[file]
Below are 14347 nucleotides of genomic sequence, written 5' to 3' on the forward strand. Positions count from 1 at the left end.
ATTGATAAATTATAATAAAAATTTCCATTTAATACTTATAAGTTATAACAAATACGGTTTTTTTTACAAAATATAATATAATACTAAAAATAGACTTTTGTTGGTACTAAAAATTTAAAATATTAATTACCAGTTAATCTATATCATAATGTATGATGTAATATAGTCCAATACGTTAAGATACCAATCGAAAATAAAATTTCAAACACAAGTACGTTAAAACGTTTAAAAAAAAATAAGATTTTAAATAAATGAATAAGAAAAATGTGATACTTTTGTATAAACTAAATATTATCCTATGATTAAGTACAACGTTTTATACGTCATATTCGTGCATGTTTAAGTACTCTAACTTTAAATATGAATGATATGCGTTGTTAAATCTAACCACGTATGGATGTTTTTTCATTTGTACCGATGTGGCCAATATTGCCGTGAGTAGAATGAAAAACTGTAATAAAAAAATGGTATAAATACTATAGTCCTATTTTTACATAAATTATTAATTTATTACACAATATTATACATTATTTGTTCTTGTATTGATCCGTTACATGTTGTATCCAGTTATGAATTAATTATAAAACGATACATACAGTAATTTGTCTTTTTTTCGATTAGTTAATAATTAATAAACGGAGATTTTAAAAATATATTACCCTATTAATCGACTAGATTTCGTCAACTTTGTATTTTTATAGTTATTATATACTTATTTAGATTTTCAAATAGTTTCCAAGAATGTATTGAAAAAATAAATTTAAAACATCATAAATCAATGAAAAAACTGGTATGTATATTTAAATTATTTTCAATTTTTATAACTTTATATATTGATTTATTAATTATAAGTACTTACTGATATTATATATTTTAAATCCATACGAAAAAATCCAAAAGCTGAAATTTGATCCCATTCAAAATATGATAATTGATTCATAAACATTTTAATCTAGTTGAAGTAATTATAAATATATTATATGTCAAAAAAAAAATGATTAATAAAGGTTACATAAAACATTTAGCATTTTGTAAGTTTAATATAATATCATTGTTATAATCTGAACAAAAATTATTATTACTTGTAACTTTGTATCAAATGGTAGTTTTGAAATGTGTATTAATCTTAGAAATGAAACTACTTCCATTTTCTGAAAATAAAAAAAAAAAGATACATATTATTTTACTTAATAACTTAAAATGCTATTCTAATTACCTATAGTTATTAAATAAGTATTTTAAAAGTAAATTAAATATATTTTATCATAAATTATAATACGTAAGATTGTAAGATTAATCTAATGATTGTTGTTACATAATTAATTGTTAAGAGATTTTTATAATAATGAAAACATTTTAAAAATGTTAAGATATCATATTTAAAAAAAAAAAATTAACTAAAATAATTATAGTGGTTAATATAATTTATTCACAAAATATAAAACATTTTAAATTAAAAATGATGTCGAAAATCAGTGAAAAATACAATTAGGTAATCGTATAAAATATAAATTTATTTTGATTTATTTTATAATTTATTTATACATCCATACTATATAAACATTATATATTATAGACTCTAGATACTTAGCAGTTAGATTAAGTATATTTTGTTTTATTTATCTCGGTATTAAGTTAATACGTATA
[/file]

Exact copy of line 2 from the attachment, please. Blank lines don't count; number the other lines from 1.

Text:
ATTGATAAATTATAATAAAAATTTCCATTTAATACTTATAAGTTATAACAAATACGGTTTTTTTTACAAAATATAATATAATACTAAAAATAGACTTTTGTTGGTACTAAAAATTTAAAATATTAATTACCAGTTAATCTATATCATAATGTATGATGTAATATAGTCCAATACGTTAAGATACCAATCGAAAATAAAATTTCAAACACAAGTACGTTAAAACGTTTAAAAAAAAATAAGATTTTAAATAAATGAATAAGAAAAATGTGATACTTTTGTATAAACTAAATATTATCCTATGATTAAGTACAACGTTTTATACGTCATATTCGTGCATGTTTAAGTACTCTAACTTTAAATATGAATGATATGCGTTGTTAAATCTAACCACGTATGGATGTTTTTTCATTTGTACCGATGTGGCCAATATTGCCGTGAGTAGAATGAAAAACTGTAATAAAAAAATGGTATAAATACTATAGTCCTATTTTTACATAAATTATTAATTTATTACACAATATTATACATTATTTGTTCTTGTATTGATCCGTTACATGTTGTATCCAGTTATGAATTAATTATAAAACGATACATACAGTAATTTGTCTTTTTTTCGATTAGTTAATAATTAATAAACGGAGATTTTAAAAATATATTACCCTATTAATCGACTAGATTTCGTCAACTTTGTATTTTTATAGTTATTATATACTTATTTAGATTTTCAAATAGTTTCCAAGAATGTATTGAAAAAATAAATTTAAAACATCATAAATCAATGAAAAAACTGGTATGTATATTTAAATTATTTTCAATTTTTATAACTTTATATATTGATTTATTAATTATAAGTACTTACTGATATTATATATTTTAAATCCATACGAAAAAATCCAAAAGCTGAAATTTGATCCCATTCAAAATATGATAATTGATTCATAAACATTTTAATCTAGTTGAAGTAATTATAAATATATTATATGTCAAAAAAAAAATGATTAATAAAGGTTACATAAAACATTTAGCATTTTGTAAGTTTAATATAATATCATTGTTATAATCTGAACAAAAATTATTATTACTTGTAACTTTGTATCAAATGGTAGTTTTGAAATGTGTATTAATCTTAGAAATGAAACTACTTCCATTTTCTGAAAATAAAAAAAAAAAGATACATATTATTTTACTTAATAACTTAAAATGCTATTCTAATTACCTATAGTTATTAAATAAGTATTTTAAAAGTAAATTAAATATATTTTATCATAAATTATAATACGTAAGATTGTAAGATTAATCTAATGATTGTTGTTACATAATTAATTGTTAAGAGATTTTTATAATAATGAAAACATTTTAAAAATGTTAAGATATCATATTTAAAAAAAAAAAATTAACTAAAATAATTATAGTGGTTAATATAATTTATTCACAAAATATAAAACATTTTAAATTAAAAATGATGTCGAAAATCAGTGAAAAATACAATTAGGTAATCGTATAAAATATAAATTTATTTTGATTTATTTTATAATTTATTTATACATCCATACTATATAAACATTATATATTATAGACTCTAGATACTTAGCAGTTAGATTAAGTATATTTTGTTTTATTTATCTCGGTATTAAGTTAATACGTATA